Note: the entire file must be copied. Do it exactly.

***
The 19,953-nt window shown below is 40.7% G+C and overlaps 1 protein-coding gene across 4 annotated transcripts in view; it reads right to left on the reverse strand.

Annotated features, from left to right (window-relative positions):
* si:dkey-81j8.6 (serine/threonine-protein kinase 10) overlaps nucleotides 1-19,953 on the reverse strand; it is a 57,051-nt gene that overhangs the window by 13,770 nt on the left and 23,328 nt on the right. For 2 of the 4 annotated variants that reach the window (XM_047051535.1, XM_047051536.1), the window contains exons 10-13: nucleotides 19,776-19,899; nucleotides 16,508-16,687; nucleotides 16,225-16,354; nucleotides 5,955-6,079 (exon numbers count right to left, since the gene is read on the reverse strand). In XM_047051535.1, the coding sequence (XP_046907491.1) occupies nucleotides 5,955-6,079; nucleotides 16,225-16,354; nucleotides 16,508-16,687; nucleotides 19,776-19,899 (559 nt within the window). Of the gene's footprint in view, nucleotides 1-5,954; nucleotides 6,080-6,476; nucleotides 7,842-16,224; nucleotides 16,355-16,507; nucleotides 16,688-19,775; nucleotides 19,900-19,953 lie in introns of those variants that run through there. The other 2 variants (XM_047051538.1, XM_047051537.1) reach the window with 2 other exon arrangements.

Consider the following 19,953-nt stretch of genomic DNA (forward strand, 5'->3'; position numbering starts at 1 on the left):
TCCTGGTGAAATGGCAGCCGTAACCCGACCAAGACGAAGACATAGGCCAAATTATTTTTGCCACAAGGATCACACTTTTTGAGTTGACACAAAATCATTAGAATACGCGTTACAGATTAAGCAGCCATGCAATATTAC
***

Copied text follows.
The 19,953-nt window shown below is 40.7% G+C and overlaps 1 protein-coding gene across 4 annotated transcripts in view; it reads right to left on the reverse strand.

Annotated features, from left to right (window-relative positions):
* si:dkey-81j8.6 (serine/threonine-protein kinase 10) overlaps nucleotides 1-19,953 on the reverse strand; it is a 57,051-nt gene that overhangs the window by 13,770 nt on the left and 23,328 nt on the right. For 2 of the 4 annotated variants that reach the window (XM_047051535.1, XM_047051536.1), the window contains exons 10-13: nucleotides 19,776-19,899; nucleotides 16,508-16,687; nucleotides 16,225-16,354; nucleotides 5,955-6,079 (exon numbers count right to left, since the gene is read on the reverse strand). In XM_047051535.1, the coding sequence (XP_046907491.1) occupies nucleotides 5,955-6,079; nucleotides 16,225-16,354; nucleotides 16,508-16,687; nucleotides 19,776-19,899 (559 nt within the window). Of the gene's footprint in view, nucleotides 1-5,954; nucleotides 6,080-6,476; nucleotides 7,842-16,224; nucleotides 16,355-16,507; nucleotides 16,688-19,775; nucleotides 19,900-19,953 lie in introns of those variants that run through there. The other 2 variants (XM_047051538.1, XM_047051537.1) reach the window with 2 other exon arrangements.

Consider the following 19,953-nt stretch of genomic DNA (forward strand, 5'->3'; position numbering starts at 1 on the left):
TCCTGGTGAAATGGCAGCCGTAACCCGACCAAGACGAAGACATAGGCCAAATTATTTTTGCCACAAGGATCACACTTTTTGAGTTGACACAAAATCATTAGAATACGCGTTACAGATTAAGCAGCCATGCAATATTAC